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    Good points for OUR serves but what does the shoulder turn tell us other than direction, which is pretty important too! What are the metrics? Can a big shoulder turn produce different results? If where your body is aiming compensates for the big shoulder turn could that be used to fool the receiver.

    Alan
     
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  10. Sreeram

    Sreeram Professional

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    You are right, body rotation can be changed to deceive. But I dont want to do it to affect my rythm. I guess that is how Pros do.
     
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  11. mikeler

    mikeler G.O.A.T.

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    During the toss, if I think they are going 1 way or the other, I'll cheat a step left or a step right and then split step to be ready to jump either way.
     
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  12. Jaewonnie

    Jaewonnie Professional

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    Pretty much every server looks at where they are going to serve before they actually hit the ball. So I usually just look at where they are looking at that that gives me a general idea of where the serve is heading.
     
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  13. alancalan

    alancalan Rookie

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    It can't be that easy! Is it? I am not sure I look at a spot where I am going to serve. It's all in the motion and the toss anyway. Do you find you aim the ball?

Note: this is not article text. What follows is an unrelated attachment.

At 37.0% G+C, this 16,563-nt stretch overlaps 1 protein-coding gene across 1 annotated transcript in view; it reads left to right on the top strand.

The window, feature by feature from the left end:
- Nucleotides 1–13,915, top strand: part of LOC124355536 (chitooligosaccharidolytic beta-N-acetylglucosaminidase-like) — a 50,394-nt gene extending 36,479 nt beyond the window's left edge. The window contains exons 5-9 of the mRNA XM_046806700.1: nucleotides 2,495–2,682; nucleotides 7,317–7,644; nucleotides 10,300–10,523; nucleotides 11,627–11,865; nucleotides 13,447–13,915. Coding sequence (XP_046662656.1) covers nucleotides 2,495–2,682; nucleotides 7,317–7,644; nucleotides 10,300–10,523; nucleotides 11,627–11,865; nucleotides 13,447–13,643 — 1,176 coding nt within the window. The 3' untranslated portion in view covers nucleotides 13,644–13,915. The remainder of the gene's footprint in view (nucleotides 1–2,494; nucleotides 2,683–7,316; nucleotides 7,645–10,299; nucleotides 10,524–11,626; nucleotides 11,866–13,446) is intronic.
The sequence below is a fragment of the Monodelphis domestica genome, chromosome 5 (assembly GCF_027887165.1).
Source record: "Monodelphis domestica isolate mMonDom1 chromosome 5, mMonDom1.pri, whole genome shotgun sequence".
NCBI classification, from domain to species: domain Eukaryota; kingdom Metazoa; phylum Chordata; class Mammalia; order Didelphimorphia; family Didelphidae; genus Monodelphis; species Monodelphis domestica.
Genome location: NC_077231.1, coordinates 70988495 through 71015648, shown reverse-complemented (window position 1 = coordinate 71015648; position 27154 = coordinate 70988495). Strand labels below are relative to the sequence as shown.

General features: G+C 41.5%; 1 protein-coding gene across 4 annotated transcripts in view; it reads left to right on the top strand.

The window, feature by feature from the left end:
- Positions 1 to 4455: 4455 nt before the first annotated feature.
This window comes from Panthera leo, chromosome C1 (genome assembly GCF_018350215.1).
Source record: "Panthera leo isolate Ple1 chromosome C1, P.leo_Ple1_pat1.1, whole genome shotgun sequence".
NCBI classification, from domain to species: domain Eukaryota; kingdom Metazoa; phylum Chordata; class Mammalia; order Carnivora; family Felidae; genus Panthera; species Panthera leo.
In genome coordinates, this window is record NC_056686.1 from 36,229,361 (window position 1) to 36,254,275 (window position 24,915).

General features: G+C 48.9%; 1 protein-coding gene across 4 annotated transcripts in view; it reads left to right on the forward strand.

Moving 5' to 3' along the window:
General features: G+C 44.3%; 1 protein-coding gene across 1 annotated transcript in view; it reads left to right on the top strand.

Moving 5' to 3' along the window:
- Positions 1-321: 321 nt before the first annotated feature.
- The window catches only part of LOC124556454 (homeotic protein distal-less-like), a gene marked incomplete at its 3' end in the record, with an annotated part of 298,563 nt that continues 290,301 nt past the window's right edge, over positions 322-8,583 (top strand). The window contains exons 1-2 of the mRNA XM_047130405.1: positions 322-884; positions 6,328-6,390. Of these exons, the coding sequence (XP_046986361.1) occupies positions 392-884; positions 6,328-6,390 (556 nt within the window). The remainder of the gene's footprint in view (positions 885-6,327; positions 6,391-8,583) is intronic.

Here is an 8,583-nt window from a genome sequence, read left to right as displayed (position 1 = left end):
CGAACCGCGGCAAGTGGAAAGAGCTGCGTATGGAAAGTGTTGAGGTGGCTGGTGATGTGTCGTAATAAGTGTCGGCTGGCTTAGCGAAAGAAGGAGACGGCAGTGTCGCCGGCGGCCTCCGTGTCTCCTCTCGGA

Once again, a pitcher isn't supposed to aim. I'd bet if the toss didn't hit me in the head, & I could fell the baseline and the middle line, I could serve blindfolded, or at least only be able to look at the ball toss and don't we all know when we hit the serve right.

    I just turned on the tennis channel and I could tell where Nadal was going from looking at his back but that's not a view we get.

    Alan
     
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  14. GetBetterer

    GetBetterer Hall of Fame

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    I don't ever look at them directly. I look at them generally (sort of with peripheral, but still look at them).

    This way, I can see a decent sense of where they serve to, when they have toss A, stance A and racket head at location A (amongst their other variants).

    It's hard to explain, but it's a basic way to study your opponent.

    Honestly, most people I've met don't even place their serves, they look for mph, so you can always just slice it back.